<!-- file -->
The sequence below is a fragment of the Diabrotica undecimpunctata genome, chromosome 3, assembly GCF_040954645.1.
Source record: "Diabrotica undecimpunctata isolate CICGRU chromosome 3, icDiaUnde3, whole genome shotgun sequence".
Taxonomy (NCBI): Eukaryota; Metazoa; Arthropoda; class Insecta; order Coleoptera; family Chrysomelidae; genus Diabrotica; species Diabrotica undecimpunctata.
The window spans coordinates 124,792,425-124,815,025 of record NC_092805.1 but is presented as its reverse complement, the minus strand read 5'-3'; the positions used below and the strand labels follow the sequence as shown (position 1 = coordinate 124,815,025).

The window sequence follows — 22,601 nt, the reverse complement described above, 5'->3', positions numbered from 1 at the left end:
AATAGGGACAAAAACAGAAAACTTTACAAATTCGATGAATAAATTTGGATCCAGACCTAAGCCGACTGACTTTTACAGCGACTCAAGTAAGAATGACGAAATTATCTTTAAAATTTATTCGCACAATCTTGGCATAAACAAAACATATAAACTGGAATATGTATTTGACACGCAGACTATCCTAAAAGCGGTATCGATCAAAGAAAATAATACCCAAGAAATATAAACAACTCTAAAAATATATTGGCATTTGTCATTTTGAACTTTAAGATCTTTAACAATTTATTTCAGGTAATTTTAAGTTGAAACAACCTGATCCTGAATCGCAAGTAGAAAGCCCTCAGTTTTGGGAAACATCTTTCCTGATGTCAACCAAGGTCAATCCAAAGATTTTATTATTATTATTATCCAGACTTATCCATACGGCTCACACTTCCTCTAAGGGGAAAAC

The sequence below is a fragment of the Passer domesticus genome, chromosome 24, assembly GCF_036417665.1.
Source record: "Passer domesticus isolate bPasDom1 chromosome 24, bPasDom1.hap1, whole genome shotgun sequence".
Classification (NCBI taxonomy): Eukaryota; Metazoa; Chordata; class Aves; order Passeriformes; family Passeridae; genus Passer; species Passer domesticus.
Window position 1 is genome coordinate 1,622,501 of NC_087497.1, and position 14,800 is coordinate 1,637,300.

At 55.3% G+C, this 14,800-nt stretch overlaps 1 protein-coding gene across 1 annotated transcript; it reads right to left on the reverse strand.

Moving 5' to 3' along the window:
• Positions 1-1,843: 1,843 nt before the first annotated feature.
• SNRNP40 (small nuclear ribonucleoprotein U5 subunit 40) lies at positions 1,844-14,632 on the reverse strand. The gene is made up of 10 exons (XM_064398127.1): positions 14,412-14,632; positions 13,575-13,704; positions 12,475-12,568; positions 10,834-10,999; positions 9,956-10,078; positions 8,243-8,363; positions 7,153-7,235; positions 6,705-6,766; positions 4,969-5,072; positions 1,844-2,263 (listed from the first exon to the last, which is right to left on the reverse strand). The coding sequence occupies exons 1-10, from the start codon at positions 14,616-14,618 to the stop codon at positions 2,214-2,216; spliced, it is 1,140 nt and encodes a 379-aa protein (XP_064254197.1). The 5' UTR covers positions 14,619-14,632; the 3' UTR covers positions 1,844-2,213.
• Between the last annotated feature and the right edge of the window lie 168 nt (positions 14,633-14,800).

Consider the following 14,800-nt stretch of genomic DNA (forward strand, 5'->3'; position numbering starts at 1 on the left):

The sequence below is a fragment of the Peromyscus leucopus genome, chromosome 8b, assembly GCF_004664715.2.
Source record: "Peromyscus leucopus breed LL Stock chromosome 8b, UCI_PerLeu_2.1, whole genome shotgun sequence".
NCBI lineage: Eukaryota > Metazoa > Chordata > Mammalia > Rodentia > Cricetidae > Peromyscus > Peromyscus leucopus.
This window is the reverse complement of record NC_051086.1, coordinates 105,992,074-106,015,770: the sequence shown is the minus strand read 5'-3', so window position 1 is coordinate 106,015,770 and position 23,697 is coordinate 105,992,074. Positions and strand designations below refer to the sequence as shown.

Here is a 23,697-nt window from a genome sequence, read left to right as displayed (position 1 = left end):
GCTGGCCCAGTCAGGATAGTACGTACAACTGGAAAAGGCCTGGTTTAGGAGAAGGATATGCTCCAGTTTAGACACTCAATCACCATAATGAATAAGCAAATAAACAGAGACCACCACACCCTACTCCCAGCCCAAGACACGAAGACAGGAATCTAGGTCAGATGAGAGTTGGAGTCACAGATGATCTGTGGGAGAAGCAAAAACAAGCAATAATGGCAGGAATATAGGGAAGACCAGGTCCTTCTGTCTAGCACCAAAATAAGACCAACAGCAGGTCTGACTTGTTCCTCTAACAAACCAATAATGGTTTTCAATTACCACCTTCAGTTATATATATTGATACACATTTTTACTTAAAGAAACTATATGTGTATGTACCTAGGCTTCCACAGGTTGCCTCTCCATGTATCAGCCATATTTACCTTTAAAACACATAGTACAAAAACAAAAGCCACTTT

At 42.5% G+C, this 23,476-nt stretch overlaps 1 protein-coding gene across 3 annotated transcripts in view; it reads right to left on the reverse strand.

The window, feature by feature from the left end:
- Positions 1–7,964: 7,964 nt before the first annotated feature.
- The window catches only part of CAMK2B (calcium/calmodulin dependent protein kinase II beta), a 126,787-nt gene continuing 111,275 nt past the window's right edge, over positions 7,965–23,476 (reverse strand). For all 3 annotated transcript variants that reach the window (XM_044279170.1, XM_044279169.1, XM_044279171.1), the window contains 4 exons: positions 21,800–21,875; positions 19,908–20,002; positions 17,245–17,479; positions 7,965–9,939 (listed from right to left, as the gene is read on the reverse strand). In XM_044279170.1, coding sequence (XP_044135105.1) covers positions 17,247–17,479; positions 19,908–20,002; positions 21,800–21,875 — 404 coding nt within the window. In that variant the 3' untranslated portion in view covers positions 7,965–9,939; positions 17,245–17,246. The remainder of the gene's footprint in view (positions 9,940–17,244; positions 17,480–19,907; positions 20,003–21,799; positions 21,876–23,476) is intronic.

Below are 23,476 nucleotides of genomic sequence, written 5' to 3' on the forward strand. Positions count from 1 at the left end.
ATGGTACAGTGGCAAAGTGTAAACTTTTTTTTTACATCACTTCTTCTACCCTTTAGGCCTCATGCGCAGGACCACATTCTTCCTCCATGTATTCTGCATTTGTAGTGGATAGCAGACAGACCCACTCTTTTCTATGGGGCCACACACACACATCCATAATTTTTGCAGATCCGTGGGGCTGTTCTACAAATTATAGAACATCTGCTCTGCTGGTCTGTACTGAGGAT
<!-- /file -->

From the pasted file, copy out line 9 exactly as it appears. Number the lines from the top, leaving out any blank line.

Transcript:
Classification (NCBI taxonomy): Eukaryota; Metazoa; Chordata; class Aves; order Passeriformes; family Passeridae; genus Passer; species Passer domesticus.